“We didn’t intend to move so quickly but we miss the city. We know the market is unpredictable but we hope our location makes our home desirable,” Matthew says.

The Suttons believe their home (on sale for £550,000 through Savills, 01423 535807, www.savills.com ) is one of those that will tick all the must-have boxes for increasingly demanding buyers.

“Houses that sell well are those without blights near good schools in the traditional areas. Best in class properties will always attract competition, with
peak market figures achieved in some cases,” predicts Philip Selway, of the relocation company The Buying Solution. But he admits those homes are rare – perhaps just a few thousand around the country.

For the rest of us, despite the apparent recovery of recent months, the 2010 housing market may be something we just have to grin and bear – a bit like opening that intriguing-shaped gift on Christmas morning, only to find it was a cardigan disguised as something more interesting.

Remember buy-to-let?

Like Mark Twain’s death, rumours of the demise of buy-to-let have been greatly exaggerated.

Rental demand rose in 2009 and there is no sign yet of a reversal. “Restricted access to mortgage finance means would-be first-time buyers are renting.

Uncertainty over house prices means ”treading water renting is a safer option than risking negative equity”, says Barry Manners of Chard lettings agency in London. He knows shrewd investors buying ex-council flats at low prices and enjoying 13 per cent annual rental yields.

Can anything upset the applecart in 2010? The return of full stamp duty may deter some investors expanding their portfolios but the acid test will be if interest rates rise. That may force highly geared landlords to quit, causing the flood of flats on sale that some pundits expected a year ago. It may be a knife-edge market late in 2010.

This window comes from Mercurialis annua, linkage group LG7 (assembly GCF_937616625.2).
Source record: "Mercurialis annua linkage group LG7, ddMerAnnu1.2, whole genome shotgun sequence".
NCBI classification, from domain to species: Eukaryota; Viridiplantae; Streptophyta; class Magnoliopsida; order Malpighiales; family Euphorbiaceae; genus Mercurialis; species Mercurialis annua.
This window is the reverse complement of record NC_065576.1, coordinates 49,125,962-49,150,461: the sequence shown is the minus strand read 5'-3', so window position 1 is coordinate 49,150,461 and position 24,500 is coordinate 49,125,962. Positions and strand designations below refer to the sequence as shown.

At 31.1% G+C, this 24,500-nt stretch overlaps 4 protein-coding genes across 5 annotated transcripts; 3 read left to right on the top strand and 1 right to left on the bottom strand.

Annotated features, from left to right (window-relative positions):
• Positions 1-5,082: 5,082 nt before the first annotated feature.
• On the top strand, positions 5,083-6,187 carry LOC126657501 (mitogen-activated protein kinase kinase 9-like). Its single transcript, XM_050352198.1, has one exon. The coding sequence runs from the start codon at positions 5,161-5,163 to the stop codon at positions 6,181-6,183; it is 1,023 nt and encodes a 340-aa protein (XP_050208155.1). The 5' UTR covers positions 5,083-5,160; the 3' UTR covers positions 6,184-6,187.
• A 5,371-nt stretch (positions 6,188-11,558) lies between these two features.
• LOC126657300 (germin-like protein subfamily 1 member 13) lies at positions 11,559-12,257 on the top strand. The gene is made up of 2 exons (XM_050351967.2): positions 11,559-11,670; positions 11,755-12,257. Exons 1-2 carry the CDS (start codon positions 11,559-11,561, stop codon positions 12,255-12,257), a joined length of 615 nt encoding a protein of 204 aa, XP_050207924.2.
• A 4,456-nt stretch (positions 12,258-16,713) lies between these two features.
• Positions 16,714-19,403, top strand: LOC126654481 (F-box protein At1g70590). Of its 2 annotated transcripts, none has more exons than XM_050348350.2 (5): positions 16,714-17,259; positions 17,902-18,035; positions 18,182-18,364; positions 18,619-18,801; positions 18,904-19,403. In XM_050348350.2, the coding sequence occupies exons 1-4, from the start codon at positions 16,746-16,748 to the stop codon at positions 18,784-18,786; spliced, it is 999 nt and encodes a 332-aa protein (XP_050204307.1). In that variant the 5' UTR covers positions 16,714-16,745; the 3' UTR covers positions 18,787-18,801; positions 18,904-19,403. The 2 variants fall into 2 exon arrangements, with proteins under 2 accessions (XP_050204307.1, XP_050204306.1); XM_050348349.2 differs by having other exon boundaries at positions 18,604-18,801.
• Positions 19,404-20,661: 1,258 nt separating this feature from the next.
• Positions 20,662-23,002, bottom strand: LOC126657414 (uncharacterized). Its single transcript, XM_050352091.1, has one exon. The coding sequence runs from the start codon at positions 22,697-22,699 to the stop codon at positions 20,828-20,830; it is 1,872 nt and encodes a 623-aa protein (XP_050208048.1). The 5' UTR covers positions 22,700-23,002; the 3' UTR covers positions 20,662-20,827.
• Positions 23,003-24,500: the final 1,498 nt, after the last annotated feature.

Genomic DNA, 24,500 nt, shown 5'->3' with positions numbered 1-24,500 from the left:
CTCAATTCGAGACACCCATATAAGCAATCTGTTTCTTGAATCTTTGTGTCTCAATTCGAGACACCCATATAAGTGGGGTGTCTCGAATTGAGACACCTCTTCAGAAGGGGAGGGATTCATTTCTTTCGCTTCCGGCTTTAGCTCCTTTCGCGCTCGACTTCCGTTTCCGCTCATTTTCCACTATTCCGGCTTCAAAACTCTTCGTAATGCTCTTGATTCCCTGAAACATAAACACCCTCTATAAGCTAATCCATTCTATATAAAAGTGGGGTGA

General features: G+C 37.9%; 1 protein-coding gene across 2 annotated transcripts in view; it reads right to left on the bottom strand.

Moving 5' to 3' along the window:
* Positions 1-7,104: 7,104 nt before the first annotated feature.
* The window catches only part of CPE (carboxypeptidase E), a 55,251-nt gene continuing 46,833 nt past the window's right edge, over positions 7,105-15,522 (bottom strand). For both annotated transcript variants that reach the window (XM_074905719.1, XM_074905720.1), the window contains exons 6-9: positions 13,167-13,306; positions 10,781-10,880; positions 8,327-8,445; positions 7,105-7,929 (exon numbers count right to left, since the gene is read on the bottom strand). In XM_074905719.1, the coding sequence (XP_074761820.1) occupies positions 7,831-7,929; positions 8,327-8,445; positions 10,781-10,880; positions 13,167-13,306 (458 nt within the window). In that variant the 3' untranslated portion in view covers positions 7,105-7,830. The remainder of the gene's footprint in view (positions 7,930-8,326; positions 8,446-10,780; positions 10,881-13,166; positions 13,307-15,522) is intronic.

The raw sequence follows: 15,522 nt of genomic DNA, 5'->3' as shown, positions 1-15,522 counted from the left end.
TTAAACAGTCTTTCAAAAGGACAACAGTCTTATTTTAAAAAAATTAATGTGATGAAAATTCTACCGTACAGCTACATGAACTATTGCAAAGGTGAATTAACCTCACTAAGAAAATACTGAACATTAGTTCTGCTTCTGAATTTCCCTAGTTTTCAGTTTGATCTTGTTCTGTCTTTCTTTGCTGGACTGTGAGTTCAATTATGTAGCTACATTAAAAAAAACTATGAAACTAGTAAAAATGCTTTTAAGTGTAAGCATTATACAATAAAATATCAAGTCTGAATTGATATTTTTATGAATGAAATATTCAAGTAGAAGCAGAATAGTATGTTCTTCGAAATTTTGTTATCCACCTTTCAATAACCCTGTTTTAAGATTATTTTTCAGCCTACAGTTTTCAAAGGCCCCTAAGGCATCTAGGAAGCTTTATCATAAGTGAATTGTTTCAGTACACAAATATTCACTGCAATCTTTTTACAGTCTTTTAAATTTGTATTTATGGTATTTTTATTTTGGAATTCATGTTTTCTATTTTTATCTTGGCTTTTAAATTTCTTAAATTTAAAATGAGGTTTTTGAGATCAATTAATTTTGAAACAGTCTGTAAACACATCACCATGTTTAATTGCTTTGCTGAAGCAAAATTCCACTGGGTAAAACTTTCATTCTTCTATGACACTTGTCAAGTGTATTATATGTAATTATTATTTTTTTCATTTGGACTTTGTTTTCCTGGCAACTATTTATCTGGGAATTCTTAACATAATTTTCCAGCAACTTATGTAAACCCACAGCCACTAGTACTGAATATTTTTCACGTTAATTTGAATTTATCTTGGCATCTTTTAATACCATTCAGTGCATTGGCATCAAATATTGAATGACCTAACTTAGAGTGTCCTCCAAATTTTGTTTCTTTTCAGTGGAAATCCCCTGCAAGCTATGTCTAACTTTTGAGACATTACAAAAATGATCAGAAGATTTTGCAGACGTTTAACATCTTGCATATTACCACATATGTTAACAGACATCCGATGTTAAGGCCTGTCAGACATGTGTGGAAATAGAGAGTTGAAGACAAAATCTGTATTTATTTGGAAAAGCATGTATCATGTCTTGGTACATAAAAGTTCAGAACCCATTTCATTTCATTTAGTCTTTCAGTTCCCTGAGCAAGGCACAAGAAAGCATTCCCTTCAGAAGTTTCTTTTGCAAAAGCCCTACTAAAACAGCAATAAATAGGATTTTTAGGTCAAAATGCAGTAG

South West down 2.8 per cent

“The election may fuel the desperate need for stock by frightening off potential sellers. This could result in a premium for property in popular areas, giving a false sense of security,” says Richard Greetham of Bradleys in Exeter.

South East down 3.1 per cent

This region will see improving transport links to London, such as the 68-mile high-speed railway connecting St Pancras to the Channel tunnel. “Canterbury until now has seemed a vast distance from the capital, but will only be an hour away,” says Philip Harvey of Property Vision.

London down 4.1 per cent in Greater London, flat in prime locations

Prime areas such as the West End, Holland Park and Docklands are different from the normal market. Camilla Dell, of London buying agency Black Brick, tips Mayfair, Knightsbridge and Belgravia to remain strong because of their many foreign buyers.

Wales down 6.8 per cent

“It’s still too difficult for new entrants to the property ladder,” says Nigel Jones of John Francis estate agency. Almost all buyers in Wales need mortgages, so the number of movers may remain low.

Midlands own 4.5 per cent

Prime areas of the Cotswolds will enjoy stable prices but this region is dominated by average and below-average-priced homes with buyers heavily reliant on mortgages. Job losses will rise, too.

Northern England down 7 per cent

Patrick McCutcheon of Yorkshire’s Dacre, Son & Hartley says the future relies on realistic sellers: “If vendors jump on the bandwagon and start increasing their prices it could derail the recovery.”

Scotland down 7.5 per cent

More than 85 per cent of buyers rely on mortgages so the credit crunch still bites hard. Prime Edinburgh homes will stay in good shape. “It’s grown to be a major European financial hub. That reputation hasn’t suffered in the downturn,” says Savills’ Jamie MacNab.

All figures: Savills 2010 Forecast